[image from the Seagull Book website]

I love it when a language and imagery disintegrate, making one feel the texture of the language in its roughest state. As much as I am devoted to reason and clarity in my academic work, I indulge in this special type of destructiveness in an artistic sphere. After all, this is what arts—including literary arts—provide us.

Accordingly, even though I have translated academic papers on Korean philosophy, street interviews, and non-academic journal articles, I have been most active in poetry translation from Korean to English. While I think literary translation is a creative and artistic act that plays with the delicate difference between languages, I believe that the finest translation can be attained only when a translator truthfully translates the original work. And by “truthfully,” I mean neither literal nor liberal translation that is out of context. Rather, I aim to reenact Korean readers’ experiences for English readers.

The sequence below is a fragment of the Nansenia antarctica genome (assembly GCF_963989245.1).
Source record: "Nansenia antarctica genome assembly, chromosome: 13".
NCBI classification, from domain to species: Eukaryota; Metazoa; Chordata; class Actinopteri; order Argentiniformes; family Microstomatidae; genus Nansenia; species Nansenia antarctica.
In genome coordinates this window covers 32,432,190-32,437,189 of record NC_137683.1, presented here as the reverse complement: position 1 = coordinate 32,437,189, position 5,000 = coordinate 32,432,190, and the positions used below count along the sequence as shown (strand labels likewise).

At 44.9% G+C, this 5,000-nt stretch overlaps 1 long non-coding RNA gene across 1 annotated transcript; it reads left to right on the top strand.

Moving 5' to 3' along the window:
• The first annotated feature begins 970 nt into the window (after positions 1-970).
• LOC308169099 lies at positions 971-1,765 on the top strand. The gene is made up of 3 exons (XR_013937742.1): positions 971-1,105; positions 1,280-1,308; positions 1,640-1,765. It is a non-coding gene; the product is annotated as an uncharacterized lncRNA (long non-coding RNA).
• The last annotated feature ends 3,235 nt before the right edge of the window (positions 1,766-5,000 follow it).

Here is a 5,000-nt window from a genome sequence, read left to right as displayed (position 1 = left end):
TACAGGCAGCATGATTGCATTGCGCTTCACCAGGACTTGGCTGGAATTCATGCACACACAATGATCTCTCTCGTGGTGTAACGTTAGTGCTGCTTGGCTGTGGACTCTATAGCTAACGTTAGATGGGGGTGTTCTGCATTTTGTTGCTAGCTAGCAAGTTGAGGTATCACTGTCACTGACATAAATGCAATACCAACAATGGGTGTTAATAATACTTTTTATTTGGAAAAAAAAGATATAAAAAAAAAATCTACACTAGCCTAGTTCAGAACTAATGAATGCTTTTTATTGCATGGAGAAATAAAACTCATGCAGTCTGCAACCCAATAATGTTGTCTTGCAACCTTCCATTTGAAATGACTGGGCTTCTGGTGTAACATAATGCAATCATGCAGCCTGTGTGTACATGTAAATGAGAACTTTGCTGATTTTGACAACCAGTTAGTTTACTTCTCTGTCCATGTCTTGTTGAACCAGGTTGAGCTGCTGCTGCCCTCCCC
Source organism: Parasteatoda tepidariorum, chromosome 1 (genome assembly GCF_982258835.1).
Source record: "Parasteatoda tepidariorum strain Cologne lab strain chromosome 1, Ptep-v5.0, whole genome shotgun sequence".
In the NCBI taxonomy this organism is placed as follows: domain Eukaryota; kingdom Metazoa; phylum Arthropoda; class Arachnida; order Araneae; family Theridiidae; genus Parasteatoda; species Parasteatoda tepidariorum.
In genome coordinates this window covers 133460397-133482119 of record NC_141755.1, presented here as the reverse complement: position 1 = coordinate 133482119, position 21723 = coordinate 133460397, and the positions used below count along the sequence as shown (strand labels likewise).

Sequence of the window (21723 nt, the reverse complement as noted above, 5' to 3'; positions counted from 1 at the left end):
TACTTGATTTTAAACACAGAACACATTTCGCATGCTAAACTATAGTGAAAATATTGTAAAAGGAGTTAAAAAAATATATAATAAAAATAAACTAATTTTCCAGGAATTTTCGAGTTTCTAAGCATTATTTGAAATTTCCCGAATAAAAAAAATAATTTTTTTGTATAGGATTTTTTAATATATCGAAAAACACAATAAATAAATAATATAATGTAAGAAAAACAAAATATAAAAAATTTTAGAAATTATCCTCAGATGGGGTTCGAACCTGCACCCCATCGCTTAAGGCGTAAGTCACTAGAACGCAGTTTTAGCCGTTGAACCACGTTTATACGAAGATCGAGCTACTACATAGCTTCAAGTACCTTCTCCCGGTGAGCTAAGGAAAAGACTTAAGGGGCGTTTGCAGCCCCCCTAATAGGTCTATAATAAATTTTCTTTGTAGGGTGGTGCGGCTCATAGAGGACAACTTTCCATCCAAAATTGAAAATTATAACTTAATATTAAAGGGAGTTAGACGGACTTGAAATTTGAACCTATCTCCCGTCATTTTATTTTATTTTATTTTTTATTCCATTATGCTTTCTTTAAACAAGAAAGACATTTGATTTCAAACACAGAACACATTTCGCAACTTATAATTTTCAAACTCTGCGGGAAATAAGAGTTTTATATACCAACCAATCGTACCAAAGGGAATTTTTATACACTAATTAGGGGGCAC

Reaching this conclusion was a long journey. In December 2014, I began to translate and share Korean poems in English for fun on AhnTranslation. Since then, I have translated for Humans of Seoul (Dec. 2015 – present), ILDA South Korean Feminist Journal (Jan. 2017 – Jan. 2018), and Time to Read Poems, the Documentary (Oct. 2016). My translations of Korean poems have also appeared in different venues, such as a middle school IB textbook and the official use of the Bucheon City of Literature.

In addition, in December 2016, I embarked on a Korean literary magazine project and have been a founder and Editor-in-Chief of Nabillera: Contemporary Korean Literature since then. Through Nabillera, I hope to introduce novel attempts taking place in the Korean literary circle to English readers. In June 2022, Kim Hyun’s Glory Hole, translated by Archana Madhavan and me, was published through the Seagull Books.